Ahead we saw John standing outside the pub and he ushered us into the bar. I had read about how the landlord would always cover half the pub in cling film to protect it from muddy Spiners but was still stunned to see it in reality. A suitably protected comfy sofa by the fire beckoned, and after removing my pack and jacket I slumped into it.
Food was quickly ordered, cottage pie and a mug of tea for me. As we waited we chatted with other racers and support crews also in the pub. The food arrived quickly and even though I did not feel hungry I literally inhaled it and immediately felt like eating the same again. I opted for pudding instead and John, the ever attentive crew, went off in search of the menu. Pudding was ordered and again quickly arrived, and once more I set about setting some eating speed records. Well at least I am quick at something!
It felt strange to be sitting in a pub during a race but eventually, at Richard’s prompting, we started to gather our kit and get ready to leave. The pub landlord had the race tracker on an iPad sat on the bar, and the full Spine race had started a few hours earlier, so after a quick check to see how friends were getting on, we headed back outside.
Next stop Gargrave!
Leg 6: Lothersdale to Malham
We felt like new men as we headed back out into the fields of mud. The negativity and fatigue that I had felt as we had arrived in Lothersdale was replaced by a new found energy and sense of optimism. It is amazing what a rest and a meal can do for you and I remembered how our stop at Dalemain on last years Lakeland 100 had had a similar effect.
Ahead lay a short trudge across Elslack Moor before a descent into Thorton Craven. More fields would follow before joining the Leeds and Liverpool Canal for a short while. There would then be more muddy fields over Moorber Hill before our final descent into Gargrave, some 13km away.
Shortly after leaving Lothersdale we passed through the 100km mark, an important psychological milestone and proof that we were definitely on the homeward leg. We had not set any land speed records for the distance and I for one hadn’t run much since leaving Hebden Bridge but we were still moving forward at a good steady pace, tapping out 20 minute mile after 20 minute mile though the mud.We arrived at the road crossing on Elslack Moor to see John parked up to cheer us through. My negativity was obviously causing some concern and I guess he was keen to give us a quick boost, which was most welcome, but after a quick chat we pushed on.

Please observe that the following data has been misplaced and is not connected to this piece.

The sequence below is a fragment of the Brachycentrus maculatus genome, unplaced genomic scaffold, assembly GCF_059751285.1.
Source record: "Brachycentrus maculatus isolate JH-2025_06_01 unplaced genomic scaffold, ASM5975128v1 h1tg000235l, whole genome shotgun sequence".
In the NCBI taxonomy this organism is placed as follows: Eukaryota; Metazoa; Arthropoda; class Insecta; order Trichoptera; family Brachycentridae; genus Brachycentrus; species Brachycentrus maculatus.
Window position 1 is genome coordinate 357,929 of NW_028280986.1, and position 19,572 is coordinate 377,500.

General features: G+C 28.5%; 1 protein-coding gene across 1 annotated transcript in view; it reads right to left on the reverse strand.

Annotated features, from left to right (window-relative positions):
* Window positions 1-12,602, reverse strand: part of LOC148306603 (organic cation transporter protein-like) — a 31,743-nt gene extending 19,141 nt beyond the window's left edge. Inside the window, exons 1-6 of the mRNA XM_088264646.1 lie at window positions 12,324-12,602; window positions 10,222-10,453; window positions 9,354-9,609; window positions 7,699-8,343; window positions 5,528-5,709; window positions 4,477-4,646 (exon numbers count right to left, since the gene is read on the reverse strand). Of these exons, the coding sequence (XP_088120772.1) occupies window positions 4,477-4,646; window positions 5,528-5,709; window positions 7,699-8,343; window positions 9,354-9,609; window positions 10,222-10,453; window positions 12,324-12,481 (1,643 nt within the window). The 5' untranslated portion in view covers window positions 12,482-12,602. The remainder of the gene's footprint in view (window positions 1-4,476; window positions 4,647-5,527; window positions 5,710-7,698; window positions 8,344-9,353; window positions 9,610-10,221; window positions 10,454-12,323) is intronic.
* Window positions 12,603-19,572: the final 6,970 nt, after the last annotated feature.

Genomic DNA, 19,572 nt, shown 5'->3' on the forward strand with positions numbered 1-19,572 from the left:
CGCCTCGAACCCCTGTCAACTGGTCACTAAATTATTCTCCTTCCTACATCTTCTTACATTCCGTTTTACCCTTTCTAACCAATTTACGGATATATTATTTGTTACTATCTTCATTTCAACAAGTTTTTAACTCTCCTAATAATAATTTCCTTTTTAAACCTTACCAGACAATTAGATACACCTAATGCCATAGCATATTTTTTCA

The ground was pretty boggy and muddy underfoot, something that was to be a constant for the next 8 hours or so. About 4 miles after leaving Lothersdale the fatigue returned but we dug in and kept the 20 minute miles rolling past.
Richard was like my personal GPS, constantly picking out the direction across fields and pointing out the route ahead across the hills. While the ground underfoot was tricky, this really took some of the mental pressure off this section of the race and while I would still occasionally check my map and GPS for my own peace of mind, I was comfortable to let Richard take the lead on the navigation.
Despite being well over half way now, we still believed that reaching the finish was an impossible task. During our discussions we came to a loose agreement that we would keep going until nightfall and see where we were then. After all, two full days and a night of trudging onwards under our own steam was still an honourable achievement, right?
The sun was burning through and slowly the skies started to clear. We were both still encased in full waterproofs, a heavier set for me as I had been expecting the worst from the weather that morning. As we hit the canal and with the skies now clear I called a quick stop so that I could remove my waterproofs, concerned about overheating. Despite managing to get dog mess on my shoes and then pack – blooming lazy dog owners – we were soon back on our way after a quick clean up of my pack with some grass. The mud ahead would take care of my shoes! After a mile or so we left the canal and a brief stretch of road followed, before we were back into the fields for the final pull to Gargrave.
The mud was pretty thick here and as we approached the village I could barely see my shoes on my feet. Not wanting to make more of a mess of John’s van than I had already, I took the opportunity to quickly clean them in a stream as we descended down a lane towards him.
A slight ‘oversight’ on our part saw us miss the path junction that cut across a field and we continued down the lane. It was the longer route around but did avoid the final field of mud, so probably was for the best in the end.